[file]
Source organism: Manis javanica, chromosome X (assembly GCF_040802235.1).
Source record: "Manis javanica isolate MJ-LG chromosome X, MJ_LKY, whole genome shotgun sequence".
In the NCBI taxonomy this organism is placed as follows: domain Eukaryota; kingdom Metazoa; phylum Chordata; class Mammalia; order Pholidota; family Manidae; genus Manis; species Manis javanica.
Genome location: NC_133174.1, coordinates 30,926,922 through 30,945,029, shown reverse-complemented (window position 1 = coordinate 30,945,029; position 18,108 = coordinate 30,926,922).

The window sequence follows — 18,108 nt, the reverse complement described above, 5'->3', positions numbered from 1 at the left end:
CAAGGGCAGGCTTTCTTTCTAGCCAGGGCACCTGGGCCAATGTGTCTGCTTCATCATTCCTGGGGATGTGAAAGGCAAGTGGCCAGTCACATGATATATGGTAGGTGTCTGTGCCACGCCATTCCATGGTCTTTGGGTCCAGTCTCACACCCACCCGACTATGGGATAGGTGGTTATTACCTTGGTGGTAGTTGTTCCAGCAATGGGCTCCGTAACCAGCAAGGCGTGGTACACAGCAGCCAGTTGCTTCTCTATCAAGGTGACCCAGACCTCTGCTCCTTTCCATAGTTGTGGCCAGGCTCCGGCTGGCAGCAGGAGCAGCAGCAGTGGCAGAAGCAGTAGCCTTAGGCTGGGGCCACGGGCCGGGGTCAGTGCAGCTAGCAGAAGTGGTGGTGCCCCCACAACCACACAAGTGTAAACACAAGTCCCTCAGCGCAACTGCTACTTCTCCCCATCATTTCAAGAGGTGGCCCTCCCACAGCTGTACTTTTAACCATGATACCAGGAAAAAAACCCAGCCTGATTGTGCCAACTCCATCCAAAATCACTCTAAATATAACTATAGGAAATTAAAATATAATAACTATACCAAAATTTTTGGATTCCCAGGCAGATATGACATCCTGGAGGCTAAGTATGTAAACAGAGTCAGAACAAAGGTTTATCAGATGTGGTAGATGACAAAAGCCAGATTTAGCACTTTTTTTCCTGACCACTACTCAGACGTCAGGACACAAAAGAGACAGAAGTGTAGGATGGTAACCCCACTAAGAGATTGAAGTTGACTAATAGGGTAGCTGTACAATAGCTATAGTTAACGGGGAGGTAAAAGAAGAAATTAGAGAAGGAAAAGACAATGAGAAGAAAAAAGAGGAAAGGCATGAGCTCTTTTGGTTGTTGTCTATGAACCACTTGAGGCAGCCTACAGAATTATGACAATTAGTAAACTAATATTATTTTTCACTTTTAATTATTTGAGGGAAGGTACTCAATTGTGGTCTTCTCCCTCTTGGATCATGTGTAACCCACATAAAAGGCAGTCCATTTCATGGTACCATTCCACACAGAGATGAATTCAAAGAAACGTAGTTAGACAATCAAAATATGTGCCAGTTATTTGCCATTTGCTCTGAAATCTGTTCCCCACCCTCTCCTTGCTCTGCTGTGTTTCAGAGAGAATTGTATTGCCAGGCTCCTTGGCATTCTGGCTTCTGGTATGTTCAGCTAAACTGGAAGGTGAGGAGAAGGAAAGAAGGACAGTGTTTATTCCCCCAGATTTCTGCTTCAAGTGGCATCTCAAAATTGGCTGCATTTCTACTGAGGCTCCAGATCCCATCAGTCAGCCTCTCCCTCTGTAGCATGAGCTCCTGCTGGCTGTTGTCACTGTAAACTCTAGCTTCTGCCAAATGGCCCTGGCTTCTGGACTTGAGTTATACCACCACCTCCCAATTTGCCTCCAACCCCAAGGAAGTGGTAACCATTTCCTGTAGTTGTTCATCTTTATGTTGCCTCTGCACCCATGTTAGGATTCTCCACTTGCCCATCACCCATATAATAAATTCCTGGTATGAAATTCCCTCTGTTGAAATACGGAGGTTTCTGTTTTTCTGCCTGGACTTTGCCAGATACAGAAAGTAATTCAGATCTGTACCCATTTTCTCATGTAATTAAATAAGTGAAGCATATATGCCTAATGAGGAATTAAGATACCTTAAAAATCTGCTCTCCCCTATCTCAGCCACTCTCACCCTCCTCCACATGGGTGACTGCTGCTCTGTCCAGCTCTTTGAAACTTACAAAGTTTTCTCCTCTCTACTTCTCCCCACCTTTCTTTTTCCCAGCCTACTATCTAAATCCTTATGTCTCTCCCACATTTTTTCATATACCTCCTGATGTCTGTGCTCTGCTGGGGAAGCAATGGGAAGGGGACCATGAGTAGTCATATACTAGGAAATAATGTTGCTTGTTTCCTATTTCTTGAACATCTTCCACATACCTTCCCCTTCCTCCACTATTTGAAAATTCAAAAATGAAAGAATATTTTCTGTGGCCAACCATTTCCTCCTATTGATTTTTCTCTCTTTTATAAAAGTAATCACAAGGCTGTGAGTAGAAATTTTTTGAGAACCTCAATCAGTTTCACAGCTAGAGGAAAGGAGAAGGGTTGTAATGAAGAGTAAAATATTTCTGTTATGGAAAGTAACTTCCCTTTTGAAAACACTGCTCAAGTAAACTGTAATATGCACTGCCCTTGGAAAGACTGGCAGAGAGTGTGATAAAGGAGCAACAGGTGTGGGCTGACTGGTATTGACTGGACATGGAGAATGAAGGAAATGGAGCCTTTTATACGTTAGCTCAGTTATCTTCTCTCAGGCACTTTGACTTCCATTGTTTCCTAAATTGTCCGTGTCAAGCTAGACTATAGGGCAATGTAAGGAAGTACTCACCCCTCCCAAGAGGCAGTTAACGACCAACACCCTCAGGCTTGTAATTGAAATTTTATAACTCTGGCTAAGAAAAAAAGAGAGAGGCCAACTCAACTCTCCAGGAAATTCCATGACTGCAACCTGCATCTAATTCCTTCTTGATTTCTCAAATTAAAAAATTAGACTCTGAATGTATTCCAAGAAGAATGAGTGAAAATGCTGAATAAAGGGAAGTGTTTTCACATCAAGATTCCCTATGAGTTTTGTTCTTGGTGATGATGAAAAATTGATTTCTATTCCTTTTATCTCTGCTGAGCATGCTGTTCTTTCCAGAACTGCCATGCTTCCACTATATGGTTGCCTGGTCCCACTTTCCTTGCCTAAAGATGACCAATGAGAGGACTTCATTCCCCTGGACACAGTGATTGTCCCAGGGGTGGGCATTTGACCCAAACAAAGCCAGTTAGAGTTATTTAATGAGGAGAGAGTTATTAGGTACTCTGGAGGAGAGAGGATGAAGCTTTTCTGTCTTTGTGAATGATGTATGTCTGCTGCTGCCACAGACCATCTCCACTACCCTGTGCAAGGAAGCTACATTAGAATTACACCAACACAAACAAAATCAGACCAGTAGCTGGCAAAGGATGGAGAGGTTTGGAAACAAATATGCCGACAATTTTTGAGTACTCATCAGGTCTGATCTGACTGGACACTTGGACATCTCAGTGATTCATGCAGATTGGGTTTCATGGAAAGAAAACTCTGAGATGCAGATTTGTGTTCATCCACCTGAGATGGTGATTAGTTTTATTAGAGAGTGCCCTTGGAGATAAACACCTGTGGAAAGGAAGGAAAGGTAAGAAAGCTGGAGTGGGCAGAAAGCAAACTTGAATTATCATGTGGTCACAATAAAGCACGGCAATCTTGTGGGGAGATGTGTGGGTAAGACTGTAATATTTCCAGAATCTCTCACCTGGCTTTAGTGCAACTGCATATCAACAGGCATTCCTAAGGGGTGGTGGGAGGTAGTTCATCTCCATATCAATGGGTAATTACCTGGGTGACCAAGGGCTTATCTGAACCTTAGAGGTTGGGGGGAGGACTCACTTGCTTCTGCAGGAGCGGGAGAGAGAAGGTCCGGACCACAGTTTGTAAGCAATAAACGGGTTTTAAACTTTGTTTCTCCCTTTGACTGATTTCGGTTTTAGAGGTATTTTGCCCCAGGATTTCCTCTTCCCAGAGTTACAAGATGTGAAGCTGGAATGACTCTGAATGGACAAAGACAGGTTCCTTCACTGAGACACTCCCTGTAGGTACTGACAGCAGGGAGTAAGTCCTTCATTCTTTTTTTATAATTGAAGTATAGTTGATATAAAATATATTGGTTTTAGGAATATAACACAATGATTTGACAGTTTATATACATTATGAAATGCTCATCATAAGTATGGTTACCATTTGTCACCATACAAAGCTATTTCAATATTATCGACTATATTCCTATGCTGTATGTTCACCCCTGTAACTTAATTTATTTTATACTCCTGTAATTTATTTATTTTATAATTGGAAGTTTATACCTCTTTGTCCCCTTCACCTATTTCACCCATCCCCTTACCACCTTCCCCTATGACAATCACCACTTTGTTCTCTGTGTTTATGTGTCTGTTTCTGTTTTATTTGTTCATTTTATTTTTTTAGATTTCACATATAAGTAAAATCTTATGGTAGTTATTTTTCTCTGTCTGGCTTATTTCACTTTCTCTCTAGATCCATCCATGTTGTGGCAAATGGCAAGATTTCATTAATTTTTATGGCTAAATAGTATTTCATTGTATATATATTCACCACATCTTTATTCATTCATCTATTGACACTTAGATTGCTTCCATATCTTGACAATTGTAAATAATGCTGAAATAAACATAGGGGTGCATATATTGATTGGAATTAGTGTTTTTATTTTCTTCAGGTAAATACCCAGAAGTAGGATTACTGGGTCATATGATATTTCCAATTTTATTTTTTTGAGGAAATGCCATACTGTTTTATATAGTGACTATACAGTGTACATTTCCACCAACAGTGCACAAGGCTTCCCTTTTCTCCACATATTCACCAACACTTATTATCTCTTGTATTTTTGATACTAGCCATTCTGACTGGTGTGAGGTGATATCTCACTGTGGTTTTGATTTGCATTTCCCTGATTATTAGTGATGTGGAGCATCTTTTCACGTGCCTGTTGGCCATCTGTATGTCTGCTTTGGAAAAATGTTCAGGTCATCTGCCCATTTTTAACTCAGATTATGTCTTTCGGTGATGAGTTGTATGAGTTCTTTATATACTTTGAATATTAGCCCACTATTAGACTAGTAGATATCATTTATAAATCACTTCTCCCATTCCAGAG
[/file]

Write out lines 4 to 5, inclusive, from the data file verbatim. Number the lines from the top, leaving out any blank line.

Genome location: NC_133174.1, coordinates 30,926,922 through 30,945,029, shown reverse-complemented (window position 1 = coordinate 30,945,029; position 18,108 = coordinate 30,926,922).

The window sequence follows — 18,108 nt, the reverse complement described above, 5'->3', positions numbered from 1 at the left end: